The CBLDF’s Pre-NYCC Parties

Categories:  Features, News

A few blocks south of here, 3rd Ave. surrenders to the Bowery, that once farm-spotted lane that snakes its way toward the depths of lower Manhattan, ultimately petering out around Canal St., where the sites and sounds and smells of Little Italy and Chinatown forever mingle. This was the island’s long-standing bohemia holdout, a forced cohabitation of counter-culture and depravity, where a collision of liquor drenched entertainment and under-the-counter goings on designated the surrounding blocks as the antithesis of the glamorous buzzing lights of the Great White Way.

But even as darkened joints bearing hard-earned nicknames like McGuirk’s Suicide Hall have come and gone, the lane managed to maintain some of its backroom mystique, even century later, as the near-dandyism of gangs calling themselves The Bowery Boys and The Dead Rabbits had long faded from memory, vacancies more recently filled by droves of youths in safety-pinned leather jackets.

And now, a mere 30 years later, nearly all traces of that movement have vanished. Their gravitational center, a one-time bluegrass club called CBGB had become little more than merchandising storefront for perennially trendy t-shirts—first figurative, and ultimately literally, moving uptown a handful of blocks to the neatly-packed rebellion of St. Mark’s Pl., itself closing rather recently, for failure to live up to its own lofty commercial ambitions.

The Village Pourhouse sits a few blocks north of there, where 3rd Ave. meets 11th st., and while its punny name invokes a passing reminder of the taverns and flophouse that once lined these streets, the innards betray a modern establishment in line with recent decades’ gentrification and mass cultural exodus, with a constant stream of jukebox selections to match. Recently, however, the bar has happily become a favorite venue for those flag waving defenders of the First Amendment, the Comic Book Legal Defense Fund, and while events over the past year have been arguably met with varying degrees of success, Tuesday night’s benefit has subsequently become nearly universally lauded by all in attendence, a rare channeling of the artistic rabblerousing that inhabited this area unconfined, for the better part of a century.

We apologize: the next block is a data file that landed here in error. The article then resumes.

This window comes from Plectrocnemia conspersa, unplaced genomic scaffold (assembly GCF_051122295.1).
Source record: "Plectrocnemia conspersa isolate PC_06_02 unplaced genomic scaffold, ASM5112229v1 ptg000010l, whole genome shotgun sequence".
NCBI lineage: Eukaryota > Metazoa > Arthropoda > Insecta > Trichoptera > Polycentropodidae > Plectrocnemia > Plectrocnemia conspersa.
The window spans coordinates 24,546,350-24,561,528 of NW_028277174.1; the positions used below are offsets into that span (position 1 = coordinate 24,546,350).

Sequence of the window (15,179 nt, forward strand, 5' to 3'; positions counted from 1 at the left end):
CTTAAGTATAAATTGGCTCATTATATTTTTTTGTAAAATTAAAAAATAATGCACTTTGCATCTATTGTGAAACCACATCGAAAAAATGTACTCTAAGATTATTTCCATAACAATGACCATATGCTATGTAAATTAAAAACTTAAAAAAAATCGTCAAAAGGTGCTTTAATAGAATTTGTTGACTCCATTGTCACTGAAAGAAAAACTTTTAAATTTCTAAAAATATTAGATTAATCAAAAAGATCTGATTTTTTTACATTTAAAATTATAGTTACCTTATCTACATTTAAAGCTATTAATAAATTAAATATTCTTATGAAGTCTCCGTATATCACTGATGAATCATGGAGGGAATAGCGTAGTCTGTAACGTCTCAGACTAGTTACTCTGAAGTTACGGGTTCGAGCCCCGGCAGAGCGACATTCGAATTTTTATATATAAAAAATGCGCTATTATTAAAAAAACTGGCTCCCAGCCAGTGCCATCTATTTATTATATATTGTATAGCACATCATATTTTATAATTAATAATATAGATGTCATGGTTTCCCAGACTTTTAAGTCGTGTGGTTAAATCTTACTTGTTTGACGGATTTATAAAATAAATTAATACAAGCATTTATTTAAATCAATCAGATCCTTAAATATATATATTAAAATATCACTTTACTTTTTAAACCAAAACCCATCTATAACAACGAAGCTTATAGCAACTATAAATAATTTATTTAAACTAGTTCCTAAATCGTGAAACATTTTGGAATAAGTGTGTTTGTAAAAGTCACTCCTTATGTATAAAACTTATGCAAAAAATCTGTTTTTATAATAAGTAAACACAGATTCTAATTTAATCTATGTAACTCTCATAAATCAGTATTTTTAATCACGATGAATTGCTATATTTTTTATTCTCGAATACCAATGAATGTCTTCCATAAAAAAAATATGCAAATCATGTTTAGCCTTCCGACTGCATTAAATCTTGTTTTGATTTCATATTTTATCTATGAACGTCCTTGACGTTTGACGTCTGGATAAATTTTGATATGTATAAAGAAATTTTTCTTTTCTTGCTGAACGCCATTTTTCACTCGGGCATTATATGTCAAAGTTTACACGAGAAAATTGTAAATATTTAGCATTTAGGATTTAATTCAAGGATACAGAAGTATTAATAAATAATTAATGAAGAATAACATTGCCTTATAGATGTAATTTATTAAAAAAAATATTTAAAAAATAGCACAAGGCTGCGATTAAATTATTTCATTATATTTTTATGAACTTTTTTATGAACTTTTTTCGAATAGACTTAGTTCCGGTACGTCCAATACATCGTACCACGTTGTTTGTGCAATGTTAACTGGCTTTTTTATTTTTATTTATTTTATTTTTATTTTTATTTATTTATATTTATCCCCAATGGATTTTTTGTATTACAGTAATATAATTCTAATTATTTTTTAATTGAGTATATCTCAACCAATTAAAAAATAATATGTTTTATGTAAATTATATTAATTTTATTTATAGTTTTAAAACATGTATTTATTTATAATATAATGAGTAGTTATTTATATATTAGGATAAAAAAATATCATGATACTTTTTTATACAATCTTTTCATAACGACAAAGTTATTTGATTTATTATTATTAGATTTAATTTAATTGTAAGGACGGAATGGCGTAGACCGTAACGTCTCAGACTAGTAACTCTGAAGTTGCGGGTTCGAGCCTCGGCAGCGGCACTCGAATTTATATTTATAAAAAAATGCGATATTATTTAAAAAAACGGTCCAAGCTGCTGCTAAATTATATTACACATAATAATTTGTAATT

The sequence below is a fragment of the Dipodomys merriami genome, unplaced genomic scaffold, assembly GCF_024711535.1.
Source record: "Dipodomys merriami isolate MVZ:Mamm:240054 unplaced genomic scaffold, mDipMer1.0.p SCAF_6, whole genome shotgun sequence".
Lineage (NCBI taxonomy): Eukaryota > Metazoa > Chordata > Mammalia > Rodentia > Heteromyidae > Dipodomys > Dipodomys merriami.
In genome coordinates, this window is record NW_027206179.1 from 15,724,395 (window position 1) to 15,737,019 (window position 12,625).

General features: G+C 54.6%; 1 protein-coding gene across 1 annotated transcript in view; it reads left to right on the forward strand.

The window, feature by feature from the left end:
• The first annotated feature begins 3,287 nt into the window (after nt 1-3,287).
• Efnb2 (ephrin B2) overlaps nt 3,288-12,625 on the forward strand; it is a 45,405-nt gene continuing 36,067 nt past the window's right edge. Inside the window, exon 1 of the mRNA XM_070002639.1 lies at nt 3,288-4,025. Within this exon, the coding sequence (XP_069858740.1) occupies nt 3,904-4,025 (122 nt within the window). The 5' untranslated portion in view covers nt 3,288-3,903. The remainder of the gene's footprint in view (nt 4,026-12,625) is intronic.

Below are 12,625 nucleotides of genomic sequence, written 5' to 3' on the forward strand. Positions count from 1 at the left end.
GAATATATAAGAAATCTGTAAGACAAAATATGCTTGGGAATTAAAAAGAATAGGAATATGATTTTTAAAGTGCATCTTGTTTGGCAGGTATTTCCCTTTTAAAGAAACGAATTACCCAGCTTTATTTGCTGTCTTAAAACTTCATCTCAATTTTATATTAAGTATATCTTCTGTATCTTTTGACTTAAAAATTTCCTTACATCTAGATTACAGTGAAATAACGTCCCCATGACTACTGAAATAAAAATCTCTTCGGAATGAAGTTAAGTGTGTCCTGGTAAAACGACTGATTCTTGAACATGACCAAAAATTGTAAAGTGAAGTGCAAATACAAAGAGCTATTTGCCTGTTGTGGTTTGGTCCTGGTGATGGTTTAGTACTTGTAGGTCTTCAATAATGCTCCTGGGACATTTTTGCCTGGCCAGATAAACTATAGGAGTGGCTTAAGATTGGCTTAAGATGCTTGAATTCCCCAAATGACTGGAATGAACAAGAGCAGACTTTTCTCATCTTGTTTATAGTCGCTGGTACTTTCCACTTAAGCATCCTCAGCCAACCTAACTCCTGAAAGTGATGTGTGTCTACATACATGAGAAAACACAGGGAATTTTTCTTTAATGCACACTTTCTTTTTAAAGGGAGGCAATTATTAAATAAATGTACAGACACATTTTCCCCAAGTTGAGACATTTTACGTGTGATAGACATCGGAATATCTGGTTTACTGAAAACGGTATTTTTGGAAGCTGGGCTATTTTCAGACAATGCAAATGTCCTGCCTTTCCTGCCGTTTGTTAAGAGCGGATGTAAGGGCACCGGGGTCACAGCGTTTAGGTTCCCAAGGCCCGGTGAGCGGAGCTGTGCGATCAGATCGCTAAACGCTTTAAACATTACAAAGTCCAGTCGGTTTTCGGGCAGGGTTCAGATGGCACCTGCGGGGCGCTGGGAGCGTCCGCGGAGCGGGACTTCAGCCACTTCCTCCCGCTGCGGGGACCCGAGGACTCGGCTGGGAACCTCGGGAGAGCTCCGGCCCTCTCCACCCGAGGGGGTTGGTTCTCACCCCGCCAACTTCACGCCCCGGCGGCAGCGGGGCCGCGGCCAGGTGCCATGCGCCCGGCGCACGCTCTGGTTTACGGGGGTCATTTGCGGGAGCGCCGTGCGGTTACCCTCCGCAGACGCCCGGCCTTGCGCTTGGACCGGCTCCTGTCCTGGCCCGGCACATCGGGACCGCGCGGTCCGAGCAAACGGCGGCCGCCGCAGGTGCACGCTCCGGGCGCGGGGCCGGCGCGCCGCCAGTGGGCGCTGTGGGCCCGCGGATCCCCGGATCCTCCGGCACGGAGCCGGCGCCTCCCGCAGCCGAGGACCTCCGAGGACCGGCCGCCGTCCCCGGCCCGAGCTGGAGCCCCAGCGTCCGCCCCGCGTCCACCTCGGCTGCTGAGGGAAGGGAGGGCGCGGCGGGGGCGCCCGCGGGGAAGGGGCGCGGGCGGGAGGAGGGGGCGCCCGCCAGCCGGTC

The center of the bar was cleared out, making way for a long, narrow table. Past CBLDF events in this space had relegated the featured artists to booths on the perimeters of the room. This time out, however, there was no question as to the focal point of the evening’s festivities. At the front of the room, the wall was already lined with pre-show sketches, largely black inked drawings of our age’s best known superheroes and villains. But despite—or more likely because of—the early call time, there were none of the billed artists anywhere to be seen, even with the promise of free food for early comers, appetizers that were eventually consumed rapidly by the evening’s paid attendees.

Of course no one acted altogether to surprised at the general tardiness—6:30 PM is a rather early curtain call in the land of comic bookery. An hour later, however, the place was as packed dangerously near capacity, the drinking aspect of the night swiftly under way, even if no one had taken it upon themselves to be the first one drawing. Early in the evening, however, Beanworld’s Larry Marder explained to me the concept of the Drink and Draw, rather succinctly, I think, so forgive me for a moment as I paraphrase, and I’m sure ultimately butcher his words: a Drink and Draw is about the drinking first and then the drawing—by the end of the night you’re making sketches that you hope never resurface, later in life.

eBay fodder, if ever there were any, and while the majority of the artists present were far removed from the world of capes and tights during daytime hours, the superhero sketches that lined the wall at the top of the night were a pretty fair sign of things to come. Ultimately, those bastions of the form’s establishment would be wrung endlessly through the warped minds and brush pens of those present. Fishtown’s Kevin Colden, for one, held up a picture of a Bactrian camel, bearing a bat symbol on each hump. “Someone told me to draw the Batmobile,” he explained.